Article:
For the Love of Books

I try not to do the super geek thing here too often.  I’m making an exception today.  As I’m starting to wind down from seminary, I’ve been trying to process the total experience.  Part of that processing is reflection about what books and authors impacted me the most as part of my seminary journey.

So, here they are (and they’re not in any particular order either… except that the first half were books from the library and the second half reside on my shelf).

Three Mile an Hour God and No Handle on the Cross by Kosuke Koyama:  Koyama came up as a brief reference in my first systematic theology class back in 2012. Feeling curious, I dug a little deeper into his writing. In the process, I discovered an appreciation for Asian theology and challenges to my white middle class American perspective about God. He was a lifeline as I was trying to process my infertility journey my first year of seminary and was instrumental in my learning how to hope anew.

Choosing Life and Creative Disobedience by Dorothee Soelle.  Soelle challenges my comfort and security; she reminds me that the Good News of Jesus does indeed have political ramifications. She also made me question my values of objectivity and non-partisanship. Her introduction in Creative Disobedience was a balm to my soul while I worked my gender roles project for my social ethics class; she made me realize that I’m not a lone crazy person in some of my objections to traditional Western male theology. I don’t always agree with her, but I respect her a lot.

The Crucified God and The Spirit of Life by Jurgen Moltmann. Jesus stands in solidarity with those who are suffering and brings their oppressors to repentance.  In this way, Moltmann offers hope to both victim and oppressor.

The Silence of God by Helmut Thielicke.  I loved this collection of sermons; they brought me hope and comfort as I fought for sanity after the ectopic pregnancy. They helped me white-knuckle it through that dark, dark season. (Also, I’m grateful for Dr. Lawrence introducing me to Thielicke through the required reading of A Little Exercise for Young Theologians, which proved comforting and formative as I came back to seminary in 2012.)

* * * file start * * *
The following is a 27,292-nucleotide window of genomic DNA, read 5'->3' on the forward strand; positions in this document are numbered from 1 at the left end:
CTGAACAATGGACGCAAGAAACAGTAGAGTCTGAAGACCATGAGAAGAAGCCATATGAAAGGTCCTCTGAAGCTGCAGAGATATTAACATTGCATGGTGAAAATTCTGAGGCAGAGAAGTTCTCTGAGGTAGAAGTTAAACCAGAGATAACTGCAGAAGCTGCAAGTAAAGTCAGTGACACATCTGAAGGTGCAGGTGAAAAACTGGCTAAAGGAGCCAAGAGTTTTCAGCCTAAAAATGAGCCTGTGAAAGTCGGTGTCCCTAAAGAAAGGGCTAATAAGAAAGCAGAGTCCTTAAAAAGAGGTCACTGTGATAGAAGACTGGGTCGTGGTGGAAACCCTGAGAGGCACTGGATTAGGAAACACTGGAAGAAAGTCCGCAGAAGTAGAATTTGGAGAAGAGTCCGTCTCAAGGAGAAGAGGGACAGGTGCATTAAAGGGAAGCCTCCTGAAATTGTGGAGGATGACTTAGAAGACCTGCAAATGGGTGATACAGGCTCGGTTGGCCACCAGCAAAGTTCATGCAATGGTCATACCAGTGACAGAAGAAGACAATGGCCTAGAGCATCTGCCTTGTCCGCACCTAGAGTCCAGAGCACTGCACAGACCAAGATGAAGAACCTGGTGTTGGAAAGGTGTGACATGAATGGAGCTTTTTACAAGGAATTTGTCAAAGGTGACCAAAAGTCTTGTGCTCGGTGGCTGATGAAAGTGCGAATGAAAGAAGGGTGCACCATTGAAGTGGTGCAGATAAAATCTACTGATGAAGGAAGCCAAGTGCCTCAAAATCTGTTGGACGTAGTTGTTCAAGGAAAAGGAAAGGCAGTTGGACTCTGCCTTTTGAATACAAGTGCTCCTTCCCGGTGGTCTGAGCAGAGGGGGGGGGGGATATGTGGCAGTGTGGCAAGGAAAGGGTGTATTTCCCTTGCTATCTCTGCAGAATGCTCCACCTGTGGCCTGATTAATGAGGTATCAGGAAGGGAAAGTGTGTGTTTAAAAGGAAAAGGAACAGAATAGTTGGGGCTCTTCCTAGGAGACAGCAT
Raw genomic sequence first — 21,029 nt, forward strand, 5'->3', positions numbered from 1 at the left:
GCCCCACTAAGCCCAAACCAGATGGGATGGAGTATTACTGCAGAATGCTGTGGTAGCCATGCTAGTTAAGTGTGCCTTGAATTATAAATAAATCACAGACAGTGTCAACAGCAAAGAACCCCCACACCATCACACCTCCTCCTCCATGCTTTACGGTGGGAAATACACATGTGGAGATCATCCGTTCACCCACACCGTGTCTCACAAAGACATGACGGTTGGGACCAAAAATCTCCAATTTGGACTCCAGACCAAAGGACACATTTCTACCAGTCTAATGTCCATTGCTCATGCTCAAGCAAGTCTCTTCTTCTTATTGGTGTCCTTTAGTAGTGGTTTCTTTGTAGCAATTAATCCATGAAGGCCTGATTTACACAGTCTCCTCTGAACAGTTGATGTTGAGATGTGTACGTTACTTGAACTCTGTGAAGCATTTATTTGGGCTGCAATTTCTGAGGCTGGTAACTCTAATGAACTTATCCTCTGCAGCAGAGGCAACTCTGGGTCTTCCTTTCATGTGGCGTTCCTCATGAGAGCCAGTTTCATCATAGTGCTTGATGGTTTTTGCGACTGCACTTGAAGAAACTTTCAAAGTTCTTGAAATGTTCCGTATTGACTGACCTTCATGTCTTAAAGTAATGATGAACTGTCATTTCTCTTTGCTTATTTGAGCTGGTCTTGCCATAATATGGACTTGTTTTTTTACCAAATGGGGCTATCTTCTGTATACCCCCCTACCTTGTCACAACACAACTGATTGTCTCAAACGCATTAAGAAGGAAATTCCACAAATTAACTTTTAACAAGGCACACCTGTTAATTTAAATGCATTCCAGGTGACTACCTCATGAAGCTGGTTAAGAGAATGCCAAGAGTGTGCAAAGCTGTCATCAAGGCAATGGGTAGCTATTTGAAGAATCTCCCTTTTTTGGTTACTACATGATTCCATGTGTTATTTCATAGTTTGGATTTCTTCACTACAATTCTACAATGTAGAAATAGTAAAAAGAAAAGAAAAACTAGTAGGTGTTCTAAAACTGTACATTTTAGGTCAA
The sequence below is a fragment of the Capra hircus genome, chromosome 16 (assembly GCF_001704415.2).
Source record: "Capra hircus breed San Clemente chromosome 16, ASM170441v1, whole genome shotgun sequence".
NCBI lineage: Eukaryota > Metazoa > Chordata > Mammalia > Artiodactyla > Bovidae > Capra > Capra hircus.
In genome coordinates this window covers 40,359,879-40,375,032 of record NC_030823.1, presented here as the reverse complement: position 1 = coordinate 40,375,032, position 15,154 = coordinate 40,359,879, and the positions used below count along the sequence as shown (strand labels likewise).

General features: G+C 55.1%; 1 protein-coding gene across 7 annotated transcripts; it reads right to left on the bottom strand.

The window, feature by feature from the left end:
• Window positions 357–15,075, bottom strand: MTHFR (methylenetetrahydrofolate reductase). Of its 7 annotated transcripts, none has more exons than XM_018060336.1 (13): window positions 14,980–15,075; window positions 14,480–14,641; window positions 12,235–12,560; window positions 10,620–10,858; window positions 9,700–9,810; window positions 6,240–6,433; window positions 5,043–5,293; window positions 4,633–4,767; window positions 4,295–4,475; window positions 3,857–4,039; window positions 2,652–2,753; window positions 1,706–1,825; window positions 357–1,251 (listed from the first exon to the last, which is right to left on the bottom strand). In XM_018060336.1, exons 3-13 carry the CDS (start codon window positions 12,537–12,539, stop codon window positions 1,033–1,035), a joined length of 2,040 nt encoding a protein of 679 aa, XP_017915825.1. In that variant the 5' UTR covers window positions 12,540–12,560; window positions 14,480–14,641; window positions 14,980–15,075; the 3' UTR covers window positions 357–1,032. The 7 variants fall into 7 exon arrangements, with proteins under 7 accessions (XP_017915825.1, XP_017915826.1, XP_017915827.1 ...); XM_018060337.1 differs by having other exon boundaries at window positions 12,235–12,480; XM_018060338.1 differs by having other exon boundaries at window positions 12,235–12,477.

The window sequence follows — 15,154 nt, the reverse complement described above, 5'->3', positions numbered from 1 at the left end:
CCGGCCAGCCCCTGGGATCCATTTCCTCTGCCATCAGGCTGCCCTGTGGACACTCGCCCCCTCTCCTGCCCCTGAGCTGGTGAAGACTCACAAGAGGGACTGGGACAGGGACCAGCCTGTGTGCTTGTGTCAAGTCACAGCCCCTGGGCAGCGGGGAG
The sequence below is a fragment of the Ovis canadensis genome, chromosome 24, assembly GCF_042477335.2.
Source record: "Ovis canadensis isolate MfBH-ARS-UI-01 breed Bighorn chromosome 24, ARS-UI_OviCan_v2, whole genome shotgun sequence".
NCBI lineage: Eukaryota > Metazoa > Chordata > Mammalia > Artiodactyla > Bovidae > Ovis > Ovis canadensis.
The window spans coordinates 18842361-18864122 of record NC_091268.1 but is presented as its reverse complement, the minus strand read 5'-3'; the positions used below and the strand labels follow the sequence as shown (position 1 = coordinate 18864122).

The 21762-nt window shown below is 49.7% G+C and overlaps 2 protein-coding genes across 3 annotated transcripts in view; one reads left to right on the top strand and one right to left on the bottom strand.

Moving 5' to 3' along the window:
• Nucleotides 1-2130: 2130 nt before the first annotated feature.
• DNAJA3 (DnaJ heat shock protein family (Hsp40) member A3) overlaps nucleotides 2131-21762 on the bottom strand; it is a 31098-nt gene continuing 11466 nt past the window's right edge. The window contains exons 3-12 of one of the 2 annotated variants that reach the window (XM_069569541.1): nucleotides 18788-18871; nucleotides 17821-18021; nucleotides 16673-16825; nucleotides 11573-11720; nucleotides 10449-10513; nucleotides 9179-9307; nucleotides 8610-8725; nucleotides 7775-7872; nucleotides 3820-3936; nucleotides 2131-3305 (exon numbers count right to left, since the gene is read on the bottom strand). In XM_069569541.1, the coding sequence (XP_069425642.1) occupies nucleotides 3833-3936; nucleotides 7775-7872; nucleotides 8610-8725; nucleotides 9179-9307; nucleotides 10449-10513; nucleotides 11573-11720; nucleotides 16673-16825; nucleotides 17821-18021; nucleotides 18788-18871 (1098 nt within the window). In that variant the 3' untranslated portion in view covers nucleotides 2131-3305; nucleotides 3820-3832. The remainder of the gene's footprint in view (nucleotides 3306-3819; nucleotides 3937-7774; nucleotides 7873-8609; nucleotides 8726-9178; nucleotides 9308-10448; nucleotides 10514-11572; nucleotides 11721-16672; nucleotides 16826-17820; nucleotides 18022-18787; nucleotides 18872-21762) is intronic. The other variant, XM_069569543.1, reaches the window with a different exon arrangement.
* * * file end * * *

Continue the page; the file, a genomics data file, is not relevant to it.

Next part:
Exclusion and Embrace by Miroslav Volf. I read this based on a recommendation from Thorsten Moritz. I find Volf’s points about the willingness to embrace the one who is different than me and his approach to forgiveness come up again and again. It’s one of the books that I tend to recommend the most to other people.

Not the Way It’s Supposed to Be: A Breviary of Sin by Cornelius Plantinga.  Plantinga offers a metaphor for sin that was new and quite helpful for me.  Sin at its essence is a violation of the shalom that God intended.  Sin isn’t simply law-breaking, but at its core is the destruction of relationship with ourselves, God, each other, and the world.

Living in Color by Randy Woodley. Woodley asks the question, “Do I have a responsibility to protect my brother’s culture?” It’s a question I’d never thought about and has haunted me since I read his book. His work challenged the way that I think about ministry and what it means to welcome people of different cultures — particularly in being creative and theologically intentional about adopting different forms of worship practice.

Unclean: Meditations on Purity, Hospitality and Mortality by Richard Beck.  Beck scientifically articulates things that I intuited, but didn’t have language to describe.  While I find his conclusion ultimately unsatisfying, he raises significant issues and questions that the Church should be addressing. This is a book that I highly recommend to everybody as his writing style is fairly accessible and the questions he raises are so critical!

The Gospel of Luke by Joel B. Green (from the New International Commentary series).  Green’s narrative approach to interpretation in conjunction with Dr. Jeannine Brown’s teaching on Luke in the course I took with her were highly formative in the way that I approach the Bible.  Hands down this is my favorite commentary on my bookshelf.   (Though I should also admit, Luke is also my favorite Gospel, so I’m also already biased.)

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